I don't know anything about writing. Sorry. I write, but I can’t translate that expertise into any particular set of informed conclusions—might as well ask me to provide insight into the nature of death, given my expertise in mortality. Yes, I’m fated to do this inexorable thing, but that doesn’t mean I’m in total control of the process. No matter how much I think about it, I just don’t know.
The divine origins of writing, now that’s something I know about. Let’s talk about Uruk, the city of cities, and the ascension of Inanna, ruler of writing and all the passionate arts. Or the invention of everything, when God in the Sefer Yetzirah engraves an alphabet on the primordial ether. Or the engendering script of Kali Ma, inscribed on her necklace of skulls. I know for sure writing comes from Prometheus and Thoth and Quetzalcoatl, and you can call upon Ganesha or Cerridwen or Hermes, or conjure angel-scribes and saints of every literary patronage. John the Revelator, him I know. And the Muses. Beatrice. Layla. Neal Cassady.
Writerly advice though? I understand there’s discipline, daily routines, workshops, writing prompts, a productive rapport with editors—but these are inaccessible mysteries to me. Instead, how about that time Odin transformed himself into a snake to steal the Mead of Poetry, and the mead was brewed by murderous dwarves from the blood of a wise man, and Odin drank so much and had to go so bad that he urinated over the whole world and wherever a drop fell into the gaping mouth of a hapless human, a bad poet was born. Theft, backstabbing, drinking, piss-poor results. Ahh, writing. Totally understood.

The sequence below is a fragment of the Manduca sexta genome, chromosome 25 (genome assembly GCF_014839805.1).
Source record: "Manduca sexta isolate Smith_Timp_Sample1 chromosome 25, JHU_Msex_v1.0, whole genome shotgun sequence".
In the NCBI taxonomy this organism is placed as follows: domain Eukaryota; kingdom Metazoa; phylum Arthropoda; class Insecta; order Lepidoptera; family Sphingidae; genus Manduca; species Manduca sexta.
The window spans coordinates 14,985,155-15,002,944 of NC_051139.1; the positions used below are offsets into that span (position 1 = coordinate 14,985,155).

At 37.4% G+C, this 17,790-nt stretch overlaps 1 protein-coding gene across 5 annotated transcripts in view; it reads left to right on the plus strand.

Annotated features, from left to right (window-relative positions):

I know this voice in my head cycles through weeks of insistent dictation and then longer stretches of taunting silence. If I’m lucky, there are some provident fragments dropped into that void, like when you break a glass and step on a sliver months later. You bleed but still feel a sense of accomplishment, having finally collected that fugitive, shining needle. The world is one shard improved.
There’s something diabolic behind the experience—that, I know. The Persian hero Tahmuras demanded the secrets of writing from a defeated army of demons, but more often than not it’s the demons making demands: Garcia Lorca’s duende, or the fame-inducing, life-shortening Leanan Sidhe, or the demon Titivillus endlessly gathering syllables in his infinite black bag, or all the devils of Don Quixote playing tennis in Hell with poorly written books, or the presiding demon who scoffs at writers in general and poets in particular—the one John Keats named when he admitted to Percy Shelley that “an artist must serve Mammon.” Keats died with empty pockets; Shelley died with a pocket full of Keats. Demon overlords are a bitch.
In the absence of riches, it must be the writing itself we serve. The legendary first settler of Easter Island, Hotu Matua, arrived on the shore with 67 inscribed tablets, and announced that all attempts to read the script were doomed, forever. It was a great pitch—who wouldn’t want to read his stuff after hearing that? But: he was the first one there. Who was he announcing this to? Why haul this momentous stack of writing to a place without readers?
I don’t know. But I recognize this guy. Compelled, even isolation, to scratch ideas into words; convinced someone might read them, someday; challenging that remote someone to understand. If so, they would overcome doom, together.
They say the moment Cangjie invented writing, grain fell from the sky, and all the gods and ghosts cried. That’s all I know.
Steven Artelle is a writer living in Ottawa, where he works at Library and Archives Canada. His first collection of poems, Metropantheon, was published in 2014 by Signature Editions. His poetry has appeared in Literary Review of Canada, Contemporary Verse 2, Prairie Fire, filling Station, Vallum, FreeFall, and in publications by Mansfield Press, AngelHousePress and above/ground press.